- Great discovery: Kanopy. If you’ve got a local library card (and you should), then chances are you will be able to access this streaming movie service for free. You’re limited to five movies a month, and the selection is strong, including more than a few Criterion classics (French New Wave, Italian Neorealism, those samurai movies I love …) and recent independent offerings.
- What I Read This Month:
- What I Watched This Month:
- What I Listened To This Month:
- A Few Other Things I Enjoyed This Month:
Anil Dash on what it’s like to be a ‘non-celebrity’ with 500,000+ Twitter followers
An interview with the mayor of the curious, Orwerllian town of Scarfolk, UK
Planet Earth as described in the 116 photos aboard the Voyager spacecraft
This video of Brian Eno getting giddy over his Ultra-Harmonizer in 1994
Ten moments in the history of Cocteau Twins … some which were new to this longtime fan
That time Sterling Morrison left the Velvet Underground for an academic life in Texas
Author James Clear recently published an enlightening post about goals vs. systems. He proposes that one can find effectiveness in a project by focusing on systems and jettisoning goals.
The general idea is this: a goal to complete a novel in three months is intimidating, and this looming target often triggers anxiety and procrastination. Regardless, you should have a system planned out to reach that objective, such as ‘write five hundred words each day.’ Clear argues that you may find yourself more productive by not having the goal, but maintaining the system. Just simply write five hundred words a day without the pressure of an end goal. Soon enough you’ll have that novel.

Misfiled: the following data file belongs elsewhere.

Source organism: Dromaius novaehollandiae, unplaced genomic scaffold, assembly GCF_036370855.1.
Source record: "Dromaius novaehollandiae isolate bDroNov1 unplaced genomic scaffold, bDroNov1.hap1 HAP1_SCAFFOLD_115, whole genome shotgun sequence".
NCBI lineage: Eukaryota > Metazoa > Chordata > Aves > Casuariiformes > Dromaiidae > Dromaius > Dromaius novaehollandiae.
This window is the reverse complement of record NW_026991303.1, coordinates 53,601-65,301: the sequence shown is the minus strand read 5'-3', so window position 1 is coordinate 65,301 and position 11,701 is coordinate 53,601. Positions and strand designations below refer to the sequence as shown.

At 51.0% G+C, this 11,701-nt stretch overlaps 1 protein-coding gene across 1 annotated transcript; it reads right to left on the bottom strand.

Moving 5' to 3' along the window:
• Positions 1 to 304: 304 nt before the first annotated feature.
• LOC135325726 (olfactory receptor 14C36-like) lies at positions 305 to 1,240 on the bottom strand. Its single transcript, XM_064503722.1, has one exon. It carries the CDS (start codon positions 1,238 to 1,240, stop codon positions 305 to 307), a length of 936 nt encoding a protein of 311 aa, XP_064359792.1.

But we do this to ourselves all the time. We place unnecessary stress on ourselves to lose weight or to succeed in business or to write a best-selling novel. Instead, you can keep things simple and reduce stress by focusing on the daily process and sticking to your schedule, rather than worrying about the big, life-changing goals. When you focus on the practice instead of the performance, you can enjoy the present moment and improve at the same time.
These sentiments echo the advice that I give to music producers who are stressed about ‘not enough time in a day’ to finish an album project. Take it from me, writing and recording an album is nerve-racking, especially when you’ve put the process in the context of resulting in an album statement.
A simple way to remove the stress and put the fun back into recording is to forget the album. Just record songs. Those songs may show up on an album, but don’t think about that now. Just make a point to write and record every day. Stay consistent, and keep up the practice, and you’ll end up with a bunch of songs. Whether you want to release them individually, as EPs, or as an album will be your choice, rather than a ‘goal’ choosing for you. As a bonus, this will become a habit. You’ll continue to write and record every day even after the ‘album’ is finished.
Not enough time in the day? Forgo watching Unbreakable Kimmy Schmidt tonight and instead spend thirty minutes in your DAW. Not inspired? Play around with sounds and loops. Delve into that new soft synth you purchased last week. Waiting for inspiration is for producers who don’t deliver. Chances are once you start messing around inspiration will magically appear.